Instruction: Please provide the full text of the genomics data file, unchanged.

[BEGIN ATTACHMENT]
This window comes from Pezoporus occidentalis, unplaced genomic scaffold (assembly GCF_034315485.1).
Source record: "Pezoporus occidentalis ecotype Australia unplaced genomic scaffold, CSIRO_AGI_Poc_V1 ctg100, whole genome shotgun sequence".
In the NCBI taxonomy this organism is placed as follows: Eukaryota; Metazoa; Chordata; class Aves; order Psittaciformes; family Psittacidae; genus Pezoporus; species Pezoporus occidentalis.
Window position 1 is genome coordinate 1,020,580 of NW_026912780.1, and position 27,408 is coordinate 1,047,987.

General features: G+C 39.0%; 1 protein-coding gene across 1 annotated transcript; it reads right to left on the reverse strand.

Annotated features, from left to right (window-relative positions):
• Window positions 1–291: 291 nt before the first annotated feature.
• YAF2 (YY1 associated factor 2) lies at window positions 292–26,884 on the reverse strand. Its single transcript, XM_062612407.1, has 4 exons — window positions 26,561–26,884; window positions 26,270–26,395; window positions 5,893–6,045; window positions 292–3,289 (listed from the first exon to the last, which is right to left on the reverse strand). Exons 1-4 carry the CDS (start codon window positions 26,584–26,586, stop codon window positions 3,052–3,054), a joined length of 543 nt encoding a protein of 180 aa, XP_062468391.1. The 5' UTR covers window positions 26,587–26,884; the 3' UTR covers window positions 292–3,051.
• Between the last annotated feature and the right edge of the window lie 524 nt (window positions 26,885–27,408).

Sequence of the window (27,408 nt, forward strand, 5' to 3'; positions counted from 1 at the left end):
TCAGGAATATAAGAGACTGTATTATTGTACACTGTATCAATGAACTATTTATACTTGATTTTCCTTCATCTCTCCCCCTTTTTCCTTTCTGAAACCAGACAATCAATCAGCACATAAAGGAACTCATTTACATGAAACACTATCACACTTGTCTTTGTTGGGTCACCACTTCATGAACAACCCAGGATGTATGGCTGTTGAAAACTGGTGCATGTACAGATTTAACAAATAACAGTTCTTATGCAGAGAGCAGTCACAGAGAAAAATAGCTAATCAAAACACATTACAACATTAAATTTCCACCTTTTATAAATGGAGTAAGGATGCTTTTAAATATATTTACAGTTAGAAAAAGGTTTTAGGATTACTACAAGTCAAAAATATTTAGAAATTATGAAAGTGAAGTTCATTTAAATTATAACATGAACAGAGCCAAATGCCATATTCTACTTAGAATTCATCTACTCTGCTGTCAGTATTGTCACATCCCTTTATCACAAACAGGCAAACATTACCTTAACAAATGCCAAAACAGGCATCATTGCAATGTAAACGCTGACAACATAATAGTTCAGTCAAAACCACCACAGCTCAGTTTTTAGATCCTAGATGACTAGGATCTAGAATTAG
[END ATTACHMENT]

This window comes from Pezoporus occidentalis, unplaced genomic scaffold (assembly GCF_034315485.1).
Source record: "Pezoporus occidentalis ecotype Australia unplaced genomic scaffold, CSIRO_AGI_Poc_V1 ctg100, whole genome shotgun sequence".
In the NCBI taxonomy this organism is placed as follows: Eukaryota; Metazoa; Chordata; class Aves; order Psittaciformes; family Psittacidae; genus Pezoporus; species Pezoporus occidentalis.
Window position 1 is genome coordinate 1,020,580 of NW_026912780.1, and position 27,408 is coordinate 1,047,987.

General features: G+C 39.0%; 1 protein-coding gene across 1 annotated transcript; it reads right to left on the reverse strand.

Annotated features, from left to right (window-relative positions):
• Window positions 1–291: 291 nt before the first annotated feature.
• YAF2 (YY1 associated factor 2) lies at window positions 292–26,884 on the reverse strand. Its single transcript, XM_062612407.1, has 4 exons — window positions 26,561–26,884; window positions 26,270–26,395; window positions 5,893–6,045; window positions 292–3,289 (listed from the first exon to the last, which is right to left on the reverse strand). Exons 1-4 carry the CDS (start codon window positions 26,584–26,586, stop codon window positions 3,052–3,054), a joined length of 543 nt encoding a protein of 180 aa, XP_062468391.1. The 5' UTR covers window positions 26,587–26,884; the 3' UTR covers window positions 292–3,051.
• Between the last annotated feature and the right edge of the window lie 524 nt (window positions 26,885–27,408).

Sequence of the window (27,408 nt, forward strand, 5' to 3'; positions counted from 1 at the left end):
TCAGGAATATAAGAGACTGTATTATTGTACACTGTATCAATGAACTATTTATACTTGATTTTCCTTCATCTCTCCCCCTTTTTCCTTTCTGAAACCAGACAATCAATCAGCACATAAAGGAACTCATTTACATGAAACACTATCACACTTGTCTTTGTTGGGTCACCACTTCATGAACAACCCAGGATGTATGGCTGTTGAAAACTGGTGCATGTACAGATTTAACAAATAACAGTTCTTATGCAGAGAGCAGTCACAGAGAAAAATAGCTAATCAAAACACATTACAACATTAAATTTCCACCTTTTATAAATGGAGTAAGGATGCTTTTAAATATATTTACAGTTAGAAAAAGGTTTTAGGATTACTACAAGTCAAAAATATTTAGAAATTATGAAAGTGAAGTTCATTTAAATTATAACATGAACAGAGCCAAATGCCATATTCTACTTAGAATTCATCTACTCTGCTGTCAGTATTGTCACATCCCTTTATCACAAACAGGCAAACATTACCTTAACAAATGCCAAAACAGGCATCATTGCAATGTAAACGCTGACAACATAATAGTTCAGTCAAAACCACCACAGCTCAGTTTTTAGATCCTAGATGACTAGGATCTAGAATTAG